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Re: [ARSCLIST] The Incompetence at ENHS
This might be a naive question. Has anyone just asked whomever is the copyright owner of the
Columbia cylinders? If it's Sony/BMG, I'd imagine they'd give up rights to anything but something
Caruso-like for the positive PR, if it were pitched properly to the correct people. I'd guess the
same about a LOT of vault stuff. I mean, no one's going to release copyrights on the Beatles or
Elvis, but there's a ton of material that just sits there and is obviously of no commercial value to
the majors. If someone could appeal to ego and corporate citizenship, I bet some of this stuff --
especially stuff from the cylinder and 78 eras -- could be shaken loose for public domain. Again,
don't expect the Caruso's or Woody Guthries or Duke Ellingtons, but there were many examples of
similar-style musicians in these eras who never caught on and faded into obscurity.
-- Tom Fine
----- Original Message -----
From: "James L Wolf" <jwol@xxxxxxx>
Sent: Friday, October 27, 2006 9:54 PM
Subject: Re: [ARSCLIST] The Incompetence at ENHS
Again, while I speak in no way for the Library of Congress, I can say without hesitation that it is
not the LOC that is keeping cylinders or any other pre-1923 recordings out of the public domain. In
fact many people here, including myself, are trying to find whatever way we can to put old
recordings on the internet.
In US law, the country of origin of a recording is of primary importance. This determines the laws
that must be observed regarding it. Columbia cylinders were recorded and manufactured in the US.
According to the act which created Sound Recordings copyrights for the first time in 1972, all
pre-1972 US recordings were to remain subject to all aplicable state anti-piracy laws until 2047.
The Sonny Bono Act extended this date to 2067. This date may be extended further if Congress wishes.
The Library of Congress Office of General Council has decided that, for the purpose of the web, the
most conservative of the state laws are to be followed. This would be New York's, which has no
expiration for anti-piracy protection. So under New York law Columbia cylinders are covered until
2067. This law was recently upheld in court.
There is a legitimate question as to whether the Federal Government needs to abide by New York law,
and many people have tried to make this point to the OGC, so far to no avail. Understandably, the
LOC's lawyers, whose job is to protect the institution, must make what they consider the safest
decision. The job of advocates like myself is to convince the lawyers that other interpretations are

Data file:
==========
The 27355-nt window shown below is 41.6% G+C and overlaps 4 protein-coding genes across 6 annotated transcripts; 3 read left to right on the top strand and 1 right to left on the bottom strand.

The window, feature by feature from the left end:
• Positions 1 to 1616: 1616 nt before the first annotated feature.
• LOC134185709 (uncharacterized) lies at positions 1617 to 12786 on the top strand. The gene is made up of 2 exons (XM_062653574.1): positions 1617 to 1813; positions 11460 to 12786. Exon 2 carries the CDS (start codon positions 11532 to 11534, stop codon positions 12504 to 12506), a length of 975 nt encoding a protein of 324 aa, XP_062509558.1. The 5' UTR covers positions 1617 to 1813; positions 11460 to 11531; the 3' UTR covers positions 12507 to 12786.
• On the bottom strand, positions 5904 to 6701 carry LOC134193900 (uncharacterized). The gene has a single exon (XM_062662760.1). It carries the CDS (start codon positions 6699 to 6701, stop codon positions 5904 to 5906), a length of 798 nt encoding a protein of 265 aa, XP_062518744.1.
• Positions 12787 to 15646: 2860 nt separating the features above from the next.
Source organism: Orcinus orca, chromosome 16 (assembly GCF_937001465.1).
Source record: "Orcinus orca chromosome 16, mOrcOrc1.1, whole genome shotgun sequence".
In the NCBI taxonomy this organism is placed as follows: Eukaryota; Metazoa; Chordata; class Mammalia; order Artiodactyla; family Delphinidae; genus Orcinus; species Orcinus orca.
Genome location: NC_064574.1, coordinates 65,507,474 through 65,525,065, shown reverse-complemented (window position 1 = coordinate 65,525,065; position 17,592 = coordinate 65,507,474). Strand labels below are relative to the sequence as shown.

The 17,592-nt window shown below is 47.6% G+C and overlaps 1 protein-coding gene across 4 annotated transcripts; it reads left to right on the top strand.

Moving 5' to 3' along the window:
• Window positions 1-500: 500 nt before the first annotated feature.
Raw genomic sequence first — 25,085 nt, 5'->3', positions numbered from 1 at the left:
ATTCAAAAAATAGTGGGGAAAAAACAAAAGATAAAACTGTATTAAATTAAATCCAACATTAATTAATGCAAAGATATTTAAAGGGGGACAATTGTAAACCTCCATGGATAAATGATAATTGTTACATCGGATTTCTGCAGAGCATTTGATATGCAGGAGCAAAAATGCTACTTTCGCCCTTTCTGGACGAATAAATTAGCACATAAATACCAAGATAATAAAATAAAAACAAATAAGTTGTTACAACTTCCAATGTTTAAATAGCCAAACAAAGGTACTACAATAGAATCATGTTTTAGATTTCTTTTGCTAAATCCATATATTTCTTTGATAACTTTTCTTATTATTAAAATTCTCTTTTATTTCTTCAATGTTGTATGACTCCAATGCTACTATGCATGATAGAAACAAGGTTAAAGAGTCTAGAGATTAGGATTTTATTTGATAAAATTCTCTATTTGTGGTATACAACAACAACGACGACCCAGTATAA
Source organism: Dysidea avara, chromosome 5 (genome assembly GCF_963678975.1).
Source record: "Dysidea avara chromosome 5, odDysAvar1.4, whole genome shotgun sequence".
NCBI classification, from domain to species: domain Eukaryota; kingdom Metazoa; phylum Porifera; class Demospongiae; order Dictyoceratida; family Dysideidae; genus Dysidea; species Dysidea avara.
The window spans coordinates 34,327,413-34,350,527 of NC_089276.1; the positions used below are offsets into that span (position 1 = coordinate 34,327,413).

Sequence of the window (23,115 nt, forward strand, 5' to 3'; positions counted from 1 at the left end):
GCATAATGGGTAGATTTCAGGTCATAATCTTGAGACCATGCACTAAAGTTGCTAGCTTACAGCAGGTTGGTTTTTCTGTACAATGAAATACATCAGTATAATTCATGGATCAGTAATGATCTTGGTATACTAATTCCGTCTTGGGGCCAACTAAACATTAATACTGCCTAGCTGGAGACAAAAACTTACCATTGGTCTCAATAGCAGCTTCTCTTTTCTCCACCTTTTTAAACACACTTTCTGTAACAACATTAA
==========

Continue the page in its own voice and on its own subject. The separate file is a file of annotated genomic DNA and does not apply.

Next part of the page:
possible and safe. If you know anything about the tangle of state laws on recordings, then you know
this is not an easy task.
There are other possibilities for putting old recordings on the web in one form or another. Mr.
Brylawski also explored these options in his tenure here. I'm sure there are others in Recorded
Sound who are trying to continue that work.
As the "house of copyright" the LOC is, and must be, bound by the letter of the copyright law. So
please do not blame the Library for its inability to make available most early recordings. Thanks.
All views personal. Not connected to Library of Congress policy.
mikel78_rpm@xxxxxxxxxxx 10/27/06 11:07 AM >>>
This is exactly the problem. Look at the Library of Congress, it is they who
restrict access to Columbia cylinders, are we to accept that Sony, a
Japanese company, has the right to tell the American People what is in their
public domain? In other words, the Japanese can control the American Memory?
I think not, and I certainly hope not, for in that case there is no need to
study history whatsoever.
From: Karl Miller <lyaa071@xxxxxxxxxxxxxxxxx>
Reply-To: Association for Recorded Sound Discussion List
Subject: Re: [ARSCLIST] The Incompetence at ENHS
Date: Fri, 27 Oct 2006 08:55:02 -0500
On Fri, 27 Oct 2006, Mike Loughlin wrote:
> Has anyone ever been prosecuted under any of these "laws"? No. They are
> an excuse used by archivists to horde their collections. Playing these
> recordings is protected by the first amendment to the U.S. Constitution.
I do believe some archivists like to horde their collections. One rather
well known archivist explained his perspective to me..."if we make our
holding readily available (he spoke of photocopies), it diminishes the
value of what we own." Well so much for the value of research.
As for the copyrights...feel free to look at my many posts where I
complain about the conflict between the right to access information and
the copyrights. I have often wondered if some archive that held a unique
copyrighted sound recording were to make a copy available off site to a
researcher if the copyright owner would actually sue the archive. Let's
just say your archive holds a copy of an unpublished broadcast of the
Denver Symphony, a broadcast which your archive has reformatted and
preserved. You make a copy for some qualified researcher to use off
site. Is the Denver Symphony going to sue the archive? Is there still
a Denver Symphony? What would they gain? Most audio archives are grossly
underfunded, so you sue them...you put them out of business and then what
happens to your recordings...well, with most orchestras, they don't even
care. So, how about getting a court to issue an injunction prohibiting the
archive from doing such a thing again? Can you imagine the bad
press the orchestra would get from such an action...an non-profit tax
exempt organization (the Orchestra) limiting research. I would love to see
it happen...and I am, in general, very supportive of copyrights. I do
believe that one has the right to maintain ownership, but I believe that
with that right of ownership comes the responsibility of providing access
at a fair price.
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